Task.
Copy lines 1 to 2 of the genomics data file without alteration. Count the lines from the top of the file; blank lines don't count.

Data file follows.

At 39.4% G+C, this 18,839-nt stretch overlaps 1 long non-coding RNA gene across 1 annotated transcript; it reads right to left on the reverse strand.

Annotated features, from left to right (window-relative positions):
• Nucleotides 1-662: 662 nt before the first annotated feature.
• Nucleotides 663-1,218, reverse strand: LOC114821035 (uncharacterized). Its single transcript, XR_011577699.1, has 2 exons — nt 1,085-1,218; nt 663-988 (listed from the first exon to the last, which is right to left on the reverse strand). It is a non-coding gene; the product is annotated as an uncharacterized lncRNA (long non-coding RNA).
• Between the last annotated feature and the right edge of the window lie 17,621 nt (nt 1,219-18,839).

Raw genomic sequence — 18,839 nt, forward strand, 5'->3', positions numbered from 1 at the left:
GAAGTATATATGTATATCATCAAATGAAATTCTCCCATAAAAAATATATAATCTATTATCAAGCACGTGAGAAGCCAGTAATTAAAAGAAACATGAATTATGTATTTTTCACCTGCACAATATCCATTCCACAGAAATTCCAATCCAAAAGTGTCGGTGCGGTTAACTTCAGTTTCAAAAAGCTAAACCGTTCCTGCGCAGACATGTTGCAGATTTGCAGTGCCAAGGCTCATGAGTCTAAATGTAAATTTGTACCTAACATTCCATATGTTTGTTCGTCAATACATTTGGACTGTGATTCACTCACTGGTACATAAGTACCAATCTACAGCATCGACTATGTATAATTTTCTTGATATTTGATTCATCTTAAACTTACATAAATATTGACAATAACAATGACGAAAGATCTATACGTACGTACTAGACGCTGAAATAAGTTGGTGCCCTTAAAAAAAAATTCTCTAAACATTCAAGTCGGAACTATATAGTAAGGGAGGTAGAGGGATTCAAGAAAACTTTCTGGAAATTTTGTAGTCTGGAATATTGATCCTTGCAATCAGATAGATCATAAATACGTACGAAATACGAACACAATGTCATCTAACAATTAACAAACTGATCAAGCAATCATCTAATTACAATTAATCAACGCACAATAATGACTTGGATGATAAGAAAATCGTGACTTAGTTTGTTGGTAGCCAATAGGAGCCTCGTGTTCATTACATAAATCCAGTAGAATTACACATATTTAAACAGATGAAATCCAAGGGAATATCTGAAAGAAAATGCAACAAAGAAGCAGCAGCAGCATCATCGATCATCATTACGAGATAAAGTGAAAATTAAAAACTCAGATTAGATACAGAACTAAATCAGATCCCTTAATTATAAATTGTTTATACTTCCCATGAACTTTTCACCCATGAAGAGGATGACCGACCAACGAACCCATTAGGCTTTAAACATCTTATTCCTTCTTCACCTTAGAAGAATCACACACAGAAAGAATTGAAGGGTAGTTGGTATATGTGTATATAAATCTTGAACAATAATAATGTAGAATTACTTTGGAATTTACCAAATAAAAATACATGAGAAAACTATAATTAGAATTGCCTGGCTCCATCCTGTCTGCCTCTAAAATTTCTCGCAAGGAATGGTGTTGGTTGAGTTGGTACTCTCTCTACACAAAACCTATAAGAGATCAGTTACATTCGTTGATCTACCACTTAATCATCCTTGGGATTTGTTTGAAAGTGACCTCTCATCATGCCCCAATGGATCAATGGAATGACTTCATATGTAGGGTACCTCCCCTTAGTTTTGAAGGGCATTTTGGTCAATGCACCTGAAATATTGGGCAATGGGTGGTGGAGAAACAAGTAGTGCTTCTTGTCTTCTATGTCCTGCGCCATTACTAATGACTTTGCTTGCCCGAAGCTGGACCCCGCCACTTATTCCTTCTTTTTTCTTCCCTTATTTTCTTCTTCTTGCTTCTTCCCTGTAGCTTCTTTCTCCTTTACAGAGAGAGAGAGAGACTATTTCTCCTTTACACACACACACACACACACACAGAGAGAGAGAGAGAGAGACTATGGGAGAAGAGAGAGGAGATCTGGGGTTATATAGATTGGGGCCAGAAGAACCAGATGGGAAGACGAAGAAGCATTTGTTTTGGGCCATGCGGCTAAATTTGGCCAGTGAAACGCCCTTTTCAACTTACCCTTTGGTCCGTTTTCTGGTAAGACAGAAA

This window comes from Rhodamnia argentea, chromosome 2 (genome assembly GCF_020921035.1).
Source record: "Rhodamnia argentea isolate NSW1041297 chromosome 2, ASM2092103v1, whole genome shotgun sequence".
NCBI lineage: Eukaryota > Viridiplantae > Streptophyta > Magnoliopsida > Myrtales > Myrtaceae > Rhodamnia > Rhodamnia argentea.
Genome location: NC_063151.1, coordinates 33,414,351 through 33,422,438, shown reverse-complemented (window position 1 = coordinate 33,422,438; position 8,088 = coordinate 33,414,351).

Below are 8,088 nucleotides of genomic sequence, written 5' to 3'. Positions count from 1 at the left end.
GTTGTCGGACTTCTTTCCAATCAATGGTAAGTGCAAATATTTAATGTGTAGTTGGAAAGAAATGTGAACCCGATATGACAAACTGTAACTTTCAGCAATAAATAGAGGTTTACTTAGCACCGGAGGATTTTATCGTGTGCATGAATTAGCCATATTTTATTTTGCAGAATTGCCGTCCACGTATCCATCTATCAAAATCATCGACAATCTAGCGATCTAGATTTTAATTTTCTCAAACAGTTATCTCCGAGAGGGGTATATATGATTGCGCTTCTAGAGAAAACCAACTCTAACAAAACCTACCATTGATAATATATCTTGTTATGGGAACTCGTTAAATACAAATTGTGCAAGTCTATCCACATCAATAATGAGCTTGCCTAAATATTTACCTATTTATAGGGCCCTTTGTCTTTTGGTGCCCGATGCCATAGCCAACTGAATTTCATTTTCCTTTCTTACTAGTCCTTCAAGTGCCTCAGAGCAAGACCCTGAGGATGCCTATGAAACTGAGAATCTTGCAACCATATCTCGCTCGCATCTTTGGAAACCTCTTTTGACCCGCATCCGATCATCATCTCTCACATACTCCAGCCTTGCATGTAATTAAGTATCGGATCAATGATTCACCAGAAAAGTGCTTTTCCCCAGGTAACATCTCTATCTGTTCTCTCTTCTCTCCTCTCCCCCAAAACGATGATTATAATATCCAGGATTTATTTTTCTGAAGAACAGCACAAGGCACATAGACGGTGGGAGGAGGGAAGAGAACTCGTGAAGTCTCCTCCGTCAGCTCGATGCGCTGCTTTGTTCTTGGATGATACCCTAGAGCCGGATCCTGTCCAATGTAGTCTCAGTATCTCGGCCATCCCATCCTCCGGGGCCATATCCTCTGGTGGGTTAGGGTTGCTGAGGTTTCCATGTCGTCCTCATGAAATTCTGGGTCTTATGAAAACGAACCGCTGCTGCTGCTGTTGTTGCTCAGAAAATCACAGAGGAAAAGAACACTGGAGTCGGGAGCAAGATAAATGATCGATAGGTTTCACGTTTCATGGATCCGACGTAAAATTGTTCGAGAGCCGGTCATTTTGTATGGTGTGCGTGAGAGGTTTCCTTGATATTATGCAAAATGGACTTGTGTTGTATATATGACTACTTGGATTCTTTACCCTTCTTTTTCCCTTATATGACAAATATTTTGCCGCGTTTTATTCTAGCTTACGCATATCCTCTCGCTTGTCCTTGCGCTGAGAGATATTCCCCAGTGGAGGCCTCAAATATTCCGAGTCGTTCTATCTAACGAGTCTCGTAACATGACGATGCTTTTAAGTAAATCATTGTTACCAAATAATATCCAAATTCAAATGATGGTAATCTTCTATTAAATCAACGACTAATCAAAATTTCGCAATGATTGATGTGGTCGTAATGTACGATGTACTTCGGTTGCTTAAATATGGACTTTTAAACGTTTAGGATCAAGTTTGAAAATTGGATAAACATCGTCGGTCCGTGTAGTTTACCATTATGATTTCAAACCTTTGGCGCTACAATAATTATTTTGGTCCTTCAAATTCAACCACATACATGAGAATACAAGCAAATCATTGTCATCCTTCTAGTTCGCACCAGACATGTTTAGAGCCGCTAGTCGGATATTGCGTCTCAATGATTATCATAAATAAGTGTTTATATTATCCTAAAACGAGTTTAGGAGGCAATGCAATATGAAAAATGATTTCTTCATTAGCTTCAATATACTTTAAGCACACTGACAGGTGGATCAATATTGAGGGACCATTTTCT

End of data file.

At 39.4% G+C, this 18,839-nt stretch overlaps 1 long non-coding RNA gene across 1 annotated transcript; it reads right to left on the reverse strand.

Annotated features, from left to right (window-relative positions):